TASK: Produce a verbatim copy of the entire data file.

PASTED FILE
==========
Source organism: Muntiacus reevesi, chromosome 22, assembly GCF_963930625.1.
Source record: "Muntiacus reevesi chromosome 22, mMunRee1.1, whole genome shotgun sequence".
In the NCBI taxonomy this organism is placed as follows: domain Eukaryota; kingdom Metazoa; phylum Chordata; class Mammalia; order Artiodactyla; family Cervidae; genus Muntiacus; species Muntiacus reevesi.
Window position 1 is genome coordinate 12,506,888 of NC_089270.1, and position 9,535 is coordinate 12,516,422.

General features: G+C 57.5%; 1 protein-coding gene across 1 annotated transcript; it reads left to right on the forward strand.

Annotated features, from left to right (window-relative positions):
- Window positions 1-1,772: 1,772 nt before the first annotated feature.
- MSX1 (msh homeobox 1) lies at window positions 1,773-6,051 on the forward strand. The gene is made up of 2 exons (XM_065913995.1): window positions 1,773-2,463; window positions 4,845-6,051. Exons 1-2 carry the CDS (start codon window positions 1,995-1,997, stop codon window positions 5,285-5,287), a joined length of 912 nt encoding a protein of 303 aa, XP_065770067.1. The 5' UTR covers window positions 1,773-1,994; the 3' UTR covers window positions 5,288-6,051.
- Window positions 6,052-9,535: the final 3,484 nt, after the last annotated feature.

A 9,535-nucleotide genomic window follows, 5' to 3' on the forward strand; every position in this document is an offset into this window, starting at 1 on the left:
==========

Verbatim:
Source organism: Muntiacus reevesi, chromosome 22, assembly GCF_963930625.1.
Source record: "Muntiacus reevesi chromosome 22, mMunRee1.1, whole genome shotgun sequence".
In the NCBI taxonomy this organism is placed as follows: domain Eukaryota; kingdom Metazoa; phylum Chordata; class Mammalia; order Artiodactyla; family Cervidae; genus Muntiacus; species Muntiacus reevesi.
Window position 1 is genome coordinate 12,506,888 of NC_089270.1, and position 9,535 is coordinate 12,516,422.

General features: G+C 57.5%; 1 protein-coding gene across 1 annotated transcript; it reads left to right on the forward strand.

Annotated features, from left to right (window-relative positions):
- Window positions 1-1,772: 1,772 nt before the first annotated feature.
- MSX1 (msh homeobox 1) lies at window positions 1,773-6,051 on the forward strand. The gene is made up of 2 exons (XM_065913995.1): window positions 1,773-2,463; window positions 4,845-6,051. Exons 1-2 carry the CDS (start codon window positions 1,995-1,997, stop codon window positions 5,285-5,287), a joined length of 912 nt encoding a protein of 303 aa, XP_065770067.1. The 5' UTR covers window positions 1,773-1,994; the 3' UTR covers window positions 5,288-6,051.
- Window positions 6,052-9,535: the final 3,484 nt, after the last annotated feature.

A 9,535-nucleotide genomic window follows, 5' to 3' on the forward strand; every position in this document is an offset into this window, starting at 1 on the left: